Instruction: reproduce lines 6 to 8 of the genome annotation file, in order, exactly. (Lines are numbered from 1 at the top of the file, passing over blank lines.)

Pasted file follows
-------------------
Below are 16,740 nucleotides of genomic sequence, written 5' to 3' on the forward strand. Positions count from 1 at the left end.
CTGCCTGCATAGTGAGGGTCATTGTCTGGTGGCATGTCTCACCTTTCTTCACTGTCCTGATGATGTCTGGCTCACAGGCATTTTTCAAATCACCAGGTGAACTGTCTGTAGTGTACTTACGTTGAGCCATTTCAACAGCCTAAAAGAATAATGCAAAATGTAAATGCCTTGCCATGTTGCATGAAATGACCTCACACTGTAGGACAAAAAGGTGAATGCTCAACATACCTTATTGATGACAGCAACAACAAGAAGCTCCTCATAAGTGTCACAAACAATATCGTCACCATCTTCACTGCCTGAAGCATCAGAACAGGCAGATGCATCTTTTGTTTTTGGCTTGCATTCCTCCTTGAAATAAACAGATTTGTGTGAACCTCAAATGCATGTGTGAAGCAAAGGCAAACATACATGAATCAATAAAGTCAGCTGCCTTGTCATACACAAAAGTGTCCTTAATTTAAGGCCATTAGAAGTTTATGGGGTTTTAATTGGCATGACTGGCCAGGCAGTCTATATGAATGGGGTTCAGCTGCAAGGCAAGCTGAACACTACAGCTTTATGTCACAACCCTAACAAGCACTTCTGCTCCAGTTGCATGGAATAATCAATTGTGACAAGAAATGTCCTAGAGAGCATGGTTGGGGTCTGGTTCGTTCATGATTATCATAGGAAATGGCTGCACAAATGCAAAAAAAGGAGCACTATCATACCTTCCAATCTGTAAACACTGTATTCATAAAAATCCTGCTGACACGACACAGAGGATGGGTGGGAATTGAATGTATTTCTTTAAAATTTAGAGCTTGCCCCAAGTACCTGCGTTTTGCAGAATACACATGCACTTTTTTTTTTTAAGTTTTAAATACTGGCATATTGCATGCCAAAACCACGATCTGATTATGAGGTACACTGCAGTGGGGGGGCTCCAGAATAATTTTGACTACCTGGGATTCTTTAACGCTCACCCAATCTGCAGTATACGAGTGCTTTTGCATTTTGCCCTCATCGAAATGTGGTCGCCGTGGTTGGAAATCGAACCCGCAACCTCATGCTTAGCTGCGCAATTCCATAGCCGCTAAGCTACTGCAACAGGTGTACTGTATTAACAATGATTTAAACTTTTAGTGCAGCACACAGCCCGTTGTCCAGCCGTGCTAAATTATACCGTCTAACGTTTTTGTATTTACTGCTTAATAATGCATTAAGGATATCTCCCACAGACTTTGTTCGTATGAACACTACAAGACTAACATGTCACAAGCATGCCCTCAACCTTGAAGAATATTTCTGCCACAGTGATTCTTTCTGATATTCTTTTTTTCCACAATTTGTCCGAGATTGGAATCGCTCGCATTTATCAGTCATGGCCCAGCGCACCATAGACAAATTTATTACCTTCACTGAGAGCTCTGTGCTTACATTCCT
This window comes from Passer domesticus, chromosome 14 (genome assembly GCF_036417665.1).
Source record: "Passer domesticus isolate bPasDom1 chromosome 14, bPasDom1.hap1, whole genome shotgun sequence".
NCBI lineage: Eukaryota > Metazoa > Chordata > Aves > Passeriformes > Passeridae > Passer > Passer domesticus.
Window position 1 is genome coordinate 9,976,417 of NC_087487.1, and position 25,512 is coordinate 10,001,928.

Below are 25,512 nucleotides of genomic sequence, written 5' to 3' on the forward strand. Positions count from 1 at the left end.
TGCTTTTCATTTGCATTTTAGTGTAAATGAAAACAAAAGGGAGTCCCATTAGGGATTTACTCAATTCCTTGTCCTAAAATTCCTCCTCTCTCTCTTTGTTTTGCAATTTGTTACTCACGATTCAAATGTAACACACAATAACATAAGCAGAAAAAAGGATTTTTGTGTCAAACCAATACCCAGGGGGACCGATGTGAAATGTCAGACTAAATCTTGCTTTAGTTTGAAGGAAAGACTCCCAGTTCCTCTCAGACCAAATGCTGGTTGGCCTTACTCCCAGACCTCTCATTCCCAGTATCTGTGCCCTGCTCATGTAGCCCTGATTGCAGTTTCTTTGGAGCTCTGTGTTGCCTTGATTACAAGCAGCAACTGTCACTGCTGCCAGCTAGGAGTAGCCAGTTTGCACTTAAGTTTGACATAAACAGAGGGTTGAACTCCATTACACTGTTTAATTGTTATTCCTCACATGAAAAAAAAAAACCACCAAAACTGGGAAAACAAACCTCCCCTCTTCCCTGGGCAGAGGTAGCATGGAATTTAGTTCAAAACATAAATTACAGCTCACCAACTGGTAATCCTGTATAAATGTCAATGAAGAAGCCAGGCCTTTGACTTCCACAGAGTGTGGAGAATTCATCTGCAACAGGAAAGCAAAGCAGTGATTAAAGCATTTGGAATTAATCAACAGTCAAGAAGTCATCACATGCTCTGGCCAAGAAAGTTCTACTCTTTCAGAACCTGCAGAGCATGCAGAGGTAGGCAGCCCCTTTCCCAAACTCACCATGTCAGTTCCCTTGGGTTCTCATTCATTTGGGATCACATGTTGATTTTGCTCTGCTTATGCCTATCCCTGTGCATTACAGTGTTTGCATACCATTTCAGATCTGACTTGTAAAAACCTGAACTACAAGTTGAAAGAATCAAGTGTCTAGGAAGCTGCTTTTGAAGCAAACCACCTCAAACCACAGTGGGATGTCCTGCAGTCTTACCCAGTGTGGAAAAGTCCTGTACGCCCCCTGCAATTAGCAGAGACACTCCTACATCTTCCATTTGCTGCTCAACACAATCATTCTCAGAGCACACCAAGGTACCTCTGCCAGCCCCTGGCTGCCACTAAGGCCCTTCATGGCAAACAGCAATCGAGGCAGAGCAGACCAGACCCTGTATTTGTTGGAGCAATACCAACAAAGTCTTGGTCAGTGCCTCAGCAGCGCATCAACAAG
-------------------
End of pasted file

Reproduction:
Window position 1 is genome coordinate 9,976,417 of NC_087487.1, and position 25,512 is coordinate 10,001,928.

Below are 25,512 nucleotides of genomic sequence, written 5' to 3' on the forward strand. Positions count from 1 at the left end.
TGCTTTTCATTTGCATTTTAGTGTAAATGAAAACAAAAGGGAGTCCCATTAGGGATTTACTCAATTCCTTGTCCTAAAATTCCTCCTCTCTCTCTTTGTTTTGCAATTTGTTACTCACGATTCAAATGTAACACACAATAACATAAGCAGAAAAAAGGATTTTTGTGTCAAACCAATACCCAGGGGGACCGATGTGAAATGTCAGACTAAATCTTGCTTTAGTTTGAAGGAAAGACTCCCAGTTCCTCTCAGACCAAATGCTGGTTGGCCTTACTCCCAGACCTCTCATTCCCAGTATCTGTGCCCTGCTCATGTAGCCCTGATTGCAGTTTCTTTGGAGCTCTGTGTTGCCTTGATTACAAGCAGCAACTGTCACTGCTGCCAGCTAGGAGTAGCCAGTTTGCACTTAAGTTTGACATAAACAGAGGGTTGAACTCCATTACACTGTTTAATTGTTATTCCTCACATGAAAAAAAAAAACCACCAAAACTGGGAAAACAAACCTCCCCTCTTCCCTGGGCAGAGGTAGCATGGAATTTAGTTCAAAACATAAATTACAGCTCACCAACTGGTAATCCTGTATAAATGTCAATGAAGAAGCCAGGCCTTTGACTTCCACAGAGTGTGGAGAATTCATCTGCAACAGGAAAGCAAAGCAGTGATTAAAGCATTTGGAATTAATCAACAGTCAAGAAGTCATCACATGCTCTGGCCAAGAAAGTTCTACTCTTTCAGAACCTGCAGAGCATGCAGAGGTAGGCAGCCCCTTTCCCAAACTCACCATGTCAGTTCCCTTGGGTTCTCATTCATTTGGGATCACATGTTGATTTTGCTCTGCTTATGCCTATCCCTGTGCATTACAGTGTTTGCATACCATTTCAGATCTGACTTGTAAAAACCTGAACTACAAGTTGAAAGAATCAAGTGTCTAGGAAGCTGCTTTTGAAGCAAACCACCTCAAACCACAGTGGGATGTCCTGCAGTCTTACCCAGTGTGGAAAAGTCCTGTACGCCCCCTGCAATTAGCAGAGACACTCCTACATCTTCCATTTGCTGCTCAACACAATCATTCTCAGAGCACACCAAGGTACCTCTGCCAGCCCCTGGCTGCCACTAAGGCCCTTCATGGCAAACAGCAATCGAGGCAGAGCAGACCAGACCCTGTATTTGTTGGAGCAATACCAACAAAGTCTTGGTCAGTGCCTCAGCAGCGCATCAACAAG